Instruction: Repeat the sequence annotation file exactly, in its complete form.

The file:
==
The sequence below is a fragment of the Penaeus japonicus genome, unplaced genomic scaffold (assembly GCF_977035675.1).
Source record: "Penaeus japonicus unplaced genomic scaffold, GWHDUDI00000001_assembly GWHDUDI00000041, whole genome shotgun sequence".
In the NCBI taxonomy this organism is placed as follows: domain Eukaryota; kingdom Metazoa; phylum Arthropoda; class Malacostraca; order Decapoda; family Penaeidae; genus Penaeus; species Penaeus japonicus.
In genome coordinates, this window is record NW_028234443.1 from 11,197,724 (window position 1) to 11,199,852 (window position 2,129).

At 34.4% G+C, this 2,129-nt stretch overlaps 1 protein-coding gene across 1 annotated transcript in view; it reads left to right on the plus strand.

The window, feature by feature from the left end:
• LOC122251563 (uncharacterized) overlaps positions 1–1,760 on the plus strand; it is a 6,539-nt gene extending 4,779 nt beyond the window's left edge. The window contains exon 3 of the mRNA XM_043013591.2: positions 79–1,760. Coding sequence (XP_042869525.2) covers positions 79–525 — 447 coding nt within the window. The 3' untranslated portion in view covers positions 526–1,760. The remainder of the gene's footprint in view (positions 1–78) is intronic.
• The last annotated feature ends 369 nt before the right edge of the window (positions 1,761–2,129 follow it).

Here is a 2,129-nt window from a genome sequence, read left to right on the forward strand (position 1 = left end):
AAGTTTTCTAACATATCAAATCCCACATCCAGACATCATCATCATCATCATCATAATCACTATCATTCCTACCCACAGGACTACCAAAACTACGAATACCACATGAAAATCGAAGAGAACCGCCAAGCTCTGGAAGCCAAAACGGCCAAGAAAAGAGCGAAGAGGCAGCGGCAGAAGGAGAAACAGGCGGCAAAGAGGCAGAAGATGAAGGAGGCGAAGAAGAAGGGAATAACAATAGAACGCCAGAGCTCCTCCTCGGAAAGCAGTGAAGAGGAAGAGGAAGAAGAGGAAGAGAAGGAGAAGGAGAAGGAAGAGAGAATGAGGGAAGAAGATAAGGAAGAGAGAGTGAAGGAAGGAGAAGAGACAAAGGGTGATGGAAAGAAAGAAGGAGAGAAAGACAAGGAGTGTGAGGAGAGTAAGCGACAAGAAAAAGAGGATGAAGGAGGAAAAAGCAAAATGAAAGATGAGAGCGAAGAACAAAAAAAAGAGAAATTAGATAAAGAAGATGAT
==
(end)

The sequence below is a fragment of the Penaeus japonicus genome, unplaced genomic scaffold (assembly GCF_977035675.1).
Source record: "Penaeus japonicus unplaced genomic scaffold, GWHDUDI00000001_assembly GWHDUDI00000041, whole genome shotgun sequence".
In the NCBI taxonomy this organism is placed as follows: domain Eukaryota; kingdom Metazoa; phylum Arthropoda; class Malacostraca; order Decapoda; family Penaeidae; genus Penaeus; species Penaeus japonicus.
In genome coordinates, this window is record NW_028234443.1 from 11,197,724 (window position 1) to 11,199,852 (window position 2,129).

At 34.4% G+C, this 2,129-nt stretch overlaps 1 protein-coding gene across 1 annotated transcript in view; it reads left to right on the plus strand.

The window, feature by feature from the left end:
• LOC122251563 (uncharacterized) overlaps positions 1–1,760 on the plus strand; it is a 6,539-nt gene extending 4,779 nt beyond the window's left edge. The window contains exon 3 of the mRNA XM_043013591.2: positions 79–1,760. Coding sequence (XP_042869525.2) covers positions 79–525 — 447 coding nt within the window. The 3' untranslated portion in view covers positions 526–1,760. The remainder of the gene's footprint in view (positions 1–78) is intronic.
• The last annotated feature ends 369 nt before the right edge of the window (positions 1,761–2,129 follow it).

Here is a 2,129-nt window from a genome sequence, read left to right on the forward strand (position 1 = left end):
AAGTTTTCTAACATATCAAATCCCACATCCAGACATCATCATCATCATCATCATAATCACTATCATTCCTACCCACAGGACTACCAAAACTACGAATACCACATGAAAATCGAAGAGAACCGCCAAGCTCTGGAAGCCAAAACGGCCAAGAAAAGAGCGAAGAGGCAGCGGCAGAAGGAGAAACAGGCGGCAAAGAGGCAGAAGATGAAGGAGGCGAAGAAGAAGGGAATAACAATAGAACGCCAGAGCTCCTCCTCGGAAAGCAGTGAAGAGGAAGAGGAAGAAGAGGAAGAGAAGGAGAAGGAGAAGGAAGAGAGAATGAGGGAAGAAGATAAGGAAGAGAGAGTGAAGGAAGGAGAAGAGACAAAGGGTGATGGAAAGAAAGAAGGAGAGAAAGACAAGGAGTGTGAGGAGAGTAAGCGACAAGAAAAAGAGGATGAAGGAGGAAAAAGCAAAATGAAAGATGAGAGCGAAGAACAAAAAAAAGAGAAATTAGATAAAGAAGATGAT